How did you become involved with the Stark Reality?: Through my friend and mentor Carl Atkins. Carl introduced me to Monty [Stark] and we recorded “Say Brother,” the theme for a show on PBS. Boston was great at the time; there were many young and upcoming musicians. It was exciting to perform with different instruments, and experiment with odd meter melodies over a funk beat. We were young and willing to climb into rhythms so outside we became them. We had fun.

Did you record and release any music before your LP as a leader or session player?: Yes. I played on many albums from the Caribbean, Soca? Trinidad tradition: King Wellington, Calypso Rose, and Explainer, all great stylists with heavy Caribbean rhythms. Because the studio was close by, I would usually get the first call for the date. I really learned how important it is to solo within the sound of the tunes and to use the beats of the cultures. And in 1969, I was fortunate to be discovered by George Russell, a widely known and respected jazz composer and theorist. It was at that time that I became a jazz soloist and spent many years traveling to Scandinavia, Italy, and most of Europe with him. We recorded six albums over a 15-year period and performed many live performances in the States and Europe.

Why is Brighter Days so damn hard to find?: We only made 3,000 copies of Brighter Days. The record company was mainly folk at that time. There were only two jazz recordings on the label, so they didn’t have a big distribution for my music. We just got lost in the shuffle.

Obviously, y’all were into your own bag on this record, but what musicians (commercial or otherwise) were you checking for at the time?: Well. I listened to a lot of music then. Miles Davis, John Coltrane, Wayne Shorter, James Brown, Sly and the Family Stone. And I couldn’t leave out mentioning Ravi Shankar, Charles Lloyd, James Taylor. You can tell it was pretty wide, an eclectic mix. That’s only a very small sample. My main bag was jazz and funk bands that had horns, because I was studying composition and writing arrangements for acts and shows during that period.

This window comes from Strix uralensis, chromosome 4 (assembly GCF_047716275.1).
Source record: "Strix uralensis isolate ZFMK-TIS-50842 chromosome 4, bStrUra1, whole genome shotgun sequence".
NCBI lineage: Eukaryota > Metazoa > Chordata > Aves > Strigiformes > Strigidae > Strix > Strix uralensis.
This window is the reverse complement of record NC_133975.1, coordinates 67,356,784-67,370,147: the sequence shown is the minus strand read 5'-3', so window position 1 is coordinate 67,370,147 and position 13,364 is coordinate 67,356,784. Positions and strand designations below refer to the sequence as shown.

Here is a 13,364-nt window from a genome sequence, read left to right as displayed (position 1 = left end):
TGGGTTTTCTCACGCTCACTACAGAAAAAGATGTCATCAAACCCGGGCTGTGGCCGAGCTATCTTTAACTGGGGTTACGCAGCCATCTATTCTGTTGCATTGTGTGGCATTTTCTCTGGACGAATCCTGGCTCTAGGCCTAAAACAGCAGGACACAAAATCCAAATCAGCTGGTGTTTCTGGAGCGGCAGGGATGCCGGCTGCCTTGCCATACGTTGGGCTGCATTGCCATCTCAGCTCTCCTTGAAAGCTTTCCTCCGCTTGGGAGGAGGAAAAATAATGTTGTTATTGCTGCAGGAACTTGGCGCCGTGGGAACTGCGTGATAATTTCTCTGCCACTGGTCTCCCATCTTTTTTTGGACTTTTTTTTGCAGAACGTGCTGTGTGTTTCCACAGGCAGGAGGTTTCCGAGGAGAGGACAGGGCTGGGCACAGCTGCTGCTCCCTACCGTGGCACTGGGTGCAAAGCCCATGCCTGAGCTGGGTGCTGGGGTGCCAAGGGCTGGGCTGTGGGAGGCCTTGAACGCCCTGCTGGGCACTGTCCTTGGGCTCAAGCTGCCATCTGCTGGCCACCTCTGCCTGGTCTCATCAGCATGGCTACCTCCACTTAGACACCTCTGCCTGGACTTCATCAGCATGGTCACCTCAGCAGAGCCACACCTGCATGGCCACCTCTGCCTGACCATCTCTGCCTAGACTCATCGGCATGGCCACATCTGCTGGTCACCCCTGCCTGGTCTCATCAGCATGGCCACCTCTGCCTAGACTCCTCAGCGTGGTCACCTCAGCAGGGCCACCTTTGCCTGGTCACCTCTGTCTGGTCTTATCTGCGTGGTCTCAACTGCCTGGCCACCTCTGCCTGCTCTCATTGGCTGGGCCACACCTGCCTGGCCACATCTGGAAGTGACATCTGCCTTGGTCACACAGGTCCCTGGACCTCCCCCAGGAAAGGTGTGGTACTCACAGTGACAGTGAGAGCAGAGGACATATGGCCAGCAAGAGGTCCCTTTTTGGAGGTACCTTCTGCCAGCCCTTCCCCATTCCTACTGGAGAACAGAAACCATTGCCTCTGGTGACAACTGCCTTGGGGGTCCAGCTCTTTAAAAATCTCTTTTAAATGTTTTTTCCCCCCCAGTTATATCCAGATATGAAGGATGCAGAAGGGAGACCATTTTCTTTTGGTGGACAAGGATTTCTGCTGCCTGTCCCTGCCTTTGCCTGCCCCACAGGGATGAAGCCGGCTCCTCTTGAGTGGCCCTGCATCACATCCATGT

How long did the band remain together? Did you record any other albums?: We played around New England between 1974 and 1978 when I accepted a position as director of the Jazz Studies Program at Third Street Settlement House on the Lower East Side. Most of the band members had joined on with “famous names” and moved in the late ’70s, so it was a natural transition for me to be in New York. And, frankly, it was becoming more difficult to keep the group together without the national attention we deserved.

What made you save the multitrack recordings after all these years?: That’s obvious. It was a hot recording, and it just didn’t get the right marketing and exposure it deserved. I’m very proud to have recorded some of the best musicians in Boston at that time, before anyone discovered them. I’m also humbled by the response we got from our local fans and how this music has carried through over 30 years and Sol Cal has reintroduced us and this sound to a younger market.

How in the hell were you able to pull off the complex mixing involved on a song like “Things Cannot Stop” without the wonders of automation or Pro Tools? Did you have an army at the mixing board?: I tell you we really knew what we were doing. Everyone has a hard time envisioning this sound having come out of the technology of that time. We were hot and smart, and clearly ahead of our time. In retrospect, that’s a great thing to be able to see and to say, and know it’s true.

Any people you’d like to thank, or shout out?: First, director/producer/screenwriter Topper Carew for assisting me in getting “Things” recorded. Jazz trombonist/educator Phil Wilson for getting the songs on his label, Outrageous Records. My family for believing in and encouraging me to go for it all. The Creator, who makes all “Things” possible. And of course, you, Egon, for listening to my music and getting it to a new audience.